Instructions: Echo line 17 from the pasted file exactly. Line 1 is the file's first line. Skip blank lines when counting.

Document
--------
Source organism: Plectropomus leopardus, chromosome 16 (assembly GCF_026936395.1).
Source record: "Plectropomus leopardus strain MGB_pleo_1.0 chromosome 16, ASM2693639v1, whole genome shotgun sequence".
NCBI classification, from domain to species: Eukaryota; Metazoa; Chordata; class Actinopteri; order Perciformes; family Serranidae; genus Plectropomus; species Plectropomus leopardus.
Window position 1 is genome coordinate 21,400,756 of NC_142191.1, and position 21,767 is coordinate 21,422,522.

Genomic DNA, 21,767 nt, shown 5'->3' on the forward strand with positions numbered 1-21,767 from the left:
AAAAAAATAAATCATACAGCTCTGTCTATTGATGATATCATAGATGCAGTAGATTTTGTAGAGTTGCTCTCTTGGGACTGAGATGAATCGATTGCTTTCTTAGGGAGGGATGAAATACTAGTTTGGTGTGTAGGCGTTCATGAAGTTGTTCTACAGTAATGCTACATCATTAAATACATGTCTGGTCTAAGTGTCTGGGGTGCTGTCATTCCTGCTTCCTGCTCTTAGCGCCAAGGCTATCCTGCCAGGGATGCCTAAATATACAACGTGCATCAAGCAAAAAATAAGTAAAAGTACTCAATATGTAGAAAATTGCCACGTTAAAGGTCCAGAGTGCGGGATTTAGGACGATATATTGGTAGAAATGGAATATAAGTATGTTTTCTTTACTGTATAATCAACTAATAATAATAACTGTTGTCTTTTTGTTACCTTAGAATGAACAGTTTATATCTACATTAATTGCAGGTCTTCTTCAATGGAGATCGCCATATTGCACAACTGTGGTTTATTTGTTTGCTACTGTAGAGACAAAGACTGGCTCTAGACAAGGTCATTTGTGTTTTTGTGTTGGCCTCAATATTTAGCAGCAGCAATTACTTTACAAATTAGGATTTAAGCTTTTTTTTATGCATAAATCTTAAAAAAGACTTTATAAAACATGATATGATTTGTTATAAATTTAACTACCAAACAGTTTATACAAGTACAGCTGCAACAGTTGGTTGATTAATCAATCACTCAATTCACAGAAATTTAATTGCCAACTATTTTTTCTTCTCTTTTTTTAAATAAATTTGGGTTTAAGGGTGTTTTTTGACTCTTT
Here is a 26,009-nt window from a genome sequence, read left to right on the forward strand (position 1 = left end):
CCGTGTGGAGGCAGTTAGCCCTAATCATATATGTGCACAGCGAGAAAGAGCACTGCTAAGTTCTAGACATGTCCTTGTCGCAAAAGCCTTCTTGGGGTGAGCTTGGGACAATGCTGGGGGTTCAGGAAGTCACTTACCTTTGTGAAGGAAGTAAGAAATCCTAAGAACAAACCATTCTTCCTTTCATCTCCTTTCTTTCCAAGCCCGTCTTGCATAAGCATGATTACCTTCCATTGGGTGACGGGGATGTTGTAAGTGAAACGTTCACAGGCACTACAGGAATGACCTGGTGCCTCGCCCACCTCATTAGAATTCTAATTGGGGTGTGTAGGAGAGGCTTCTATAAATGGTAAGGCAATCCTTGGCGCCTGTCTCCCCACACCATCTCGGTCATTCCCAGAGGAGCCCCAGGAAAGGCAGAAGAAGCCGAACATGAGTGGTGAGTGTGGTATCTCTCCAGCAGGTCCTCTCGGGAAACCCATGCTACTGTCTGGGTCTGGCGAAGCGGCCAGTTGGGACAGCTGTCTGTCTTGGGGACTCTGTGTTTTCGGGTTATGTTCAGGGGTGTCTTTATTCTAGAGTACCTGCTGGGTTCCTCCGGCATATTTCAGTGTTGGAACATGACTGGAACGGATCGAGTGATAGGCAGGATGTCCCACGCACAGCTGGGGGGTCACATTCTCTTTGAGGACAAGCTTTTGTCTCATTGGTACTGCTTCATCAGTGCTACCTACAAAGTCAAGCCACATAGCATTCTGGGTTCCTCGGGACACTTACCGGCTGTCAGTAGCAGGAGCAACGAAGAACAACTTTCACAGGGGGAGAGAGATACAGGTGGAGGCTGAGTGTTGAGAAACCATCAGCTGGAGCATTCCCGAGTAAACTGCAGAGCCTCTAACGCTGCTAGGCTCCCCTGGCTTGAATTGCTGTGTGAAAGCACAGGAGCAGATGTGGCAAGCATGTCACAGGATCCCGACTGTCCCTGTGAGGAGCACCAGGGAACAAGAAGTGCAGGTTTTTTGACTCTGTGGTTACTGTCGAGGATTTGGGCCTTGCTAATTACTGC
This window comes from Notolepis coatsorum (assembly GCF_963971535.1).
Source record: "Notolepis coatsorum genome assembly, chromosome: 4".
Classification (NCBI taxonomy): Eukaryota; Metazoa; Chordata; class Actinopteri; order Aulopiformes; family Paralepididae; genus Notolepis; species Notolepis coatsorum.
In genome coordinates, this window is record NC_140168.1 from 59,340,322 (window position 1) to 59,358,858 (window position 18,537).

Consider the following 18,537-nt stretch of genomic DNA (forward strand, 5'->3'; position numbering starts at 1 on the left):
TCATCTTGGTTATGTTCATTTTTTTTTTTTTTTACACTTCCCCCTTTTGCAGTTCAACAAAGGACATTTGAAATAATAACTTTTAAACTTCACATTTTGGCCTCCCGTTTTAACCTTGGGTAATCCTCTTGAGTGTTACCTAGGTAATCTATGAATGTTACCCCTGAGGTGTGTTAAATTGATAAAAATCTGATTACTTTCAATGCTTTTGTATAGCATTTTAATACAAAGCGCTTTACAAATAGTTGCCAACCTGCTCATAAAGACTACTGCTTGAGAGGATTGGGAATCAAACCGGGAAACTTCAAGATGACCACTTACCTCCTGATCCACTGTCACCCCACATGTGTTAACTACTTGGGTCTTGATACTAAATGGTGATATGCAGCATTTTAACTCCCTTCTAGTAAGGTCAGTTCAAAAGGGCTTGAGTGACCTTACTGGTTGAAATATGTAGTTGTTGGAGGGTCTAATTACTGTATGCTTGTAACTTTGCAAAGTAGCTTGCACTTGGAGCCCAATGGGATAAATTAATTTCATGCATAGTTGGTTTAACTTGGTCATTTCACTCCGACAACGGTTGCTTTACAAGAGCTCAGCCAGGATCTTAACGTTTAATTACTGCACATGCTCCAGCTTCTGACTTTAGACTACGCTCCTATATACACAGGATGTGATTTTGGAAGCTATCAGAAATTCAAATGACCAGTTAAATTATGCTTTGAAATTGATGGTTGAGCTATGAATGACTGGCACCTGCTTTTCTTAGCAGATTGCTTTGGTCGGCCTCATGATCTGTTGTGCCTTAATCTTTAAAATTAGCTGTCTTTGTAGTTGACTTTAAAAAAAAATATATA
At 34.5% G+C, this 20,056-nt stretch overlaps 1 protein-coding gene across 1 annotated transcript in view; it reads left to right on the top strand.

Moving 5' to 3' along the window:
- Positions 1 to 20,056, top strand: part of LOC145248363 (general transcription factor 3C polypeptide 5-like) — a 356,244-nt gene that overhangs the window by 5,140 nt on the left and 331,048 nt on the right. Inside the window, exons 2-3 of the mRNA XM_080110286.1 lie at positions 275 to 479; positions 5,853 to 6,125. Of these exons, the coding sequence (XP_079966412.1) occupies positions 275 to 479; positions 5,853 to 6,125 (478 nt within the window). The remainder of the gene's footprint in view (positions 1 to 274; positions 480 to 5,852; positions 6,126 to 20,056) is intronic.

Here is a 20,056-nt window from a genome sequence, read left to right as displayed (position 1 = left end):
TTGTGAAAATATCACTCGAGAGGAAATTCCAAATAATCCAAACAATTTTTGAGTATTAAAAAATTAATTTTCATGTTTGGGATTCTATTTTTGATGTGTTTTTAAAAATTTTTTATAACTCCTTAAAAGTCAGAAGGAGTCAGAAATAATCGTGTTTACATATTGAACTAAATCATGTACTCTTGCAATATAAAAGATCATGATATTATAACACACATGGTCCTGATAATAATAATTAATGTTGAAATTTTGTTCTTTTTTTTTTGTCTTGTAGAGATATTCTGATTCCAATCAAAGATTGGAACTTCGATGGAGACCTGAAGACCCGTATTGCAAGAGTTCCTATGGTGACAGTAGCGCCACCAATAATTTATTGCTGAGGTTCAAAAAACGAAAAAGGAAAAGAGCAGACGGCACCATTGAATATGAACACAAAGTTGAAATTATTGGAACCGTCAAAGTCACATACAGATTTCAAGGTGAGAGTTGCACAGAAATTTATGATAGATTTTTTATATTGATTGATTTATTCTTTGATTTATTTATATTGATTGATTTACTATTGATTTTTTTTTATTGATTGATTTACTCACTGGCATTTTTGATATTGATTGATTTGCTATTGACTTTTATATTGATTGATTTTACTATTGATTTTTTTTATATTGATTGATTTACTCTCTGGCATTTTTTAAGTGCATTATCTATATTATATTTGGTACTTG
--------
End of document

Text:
- Positions 1 to 20,056, top strand: part of LOC145248363 (general transcription factor 3C polypeptide 5-like) — a 356,244-nt gene that overhangs the window by 5,140 nt on the left and 331,048 nt on the right. Inside the window, exons 2-3 of the mRNA XM_080110286.1 lie at positions 275 to 479; positions 5,853 to 6,125. Of these exons, the coding sequence (XP_079966412.1) occupies positions 275 to 479; positions 5,853 to 6,125 (478 nt within the window). The remainder of the gene's footprint in view (positions 1 to 274; positions 480 to 5,852; positions 6,126 to 20,056) is intronic.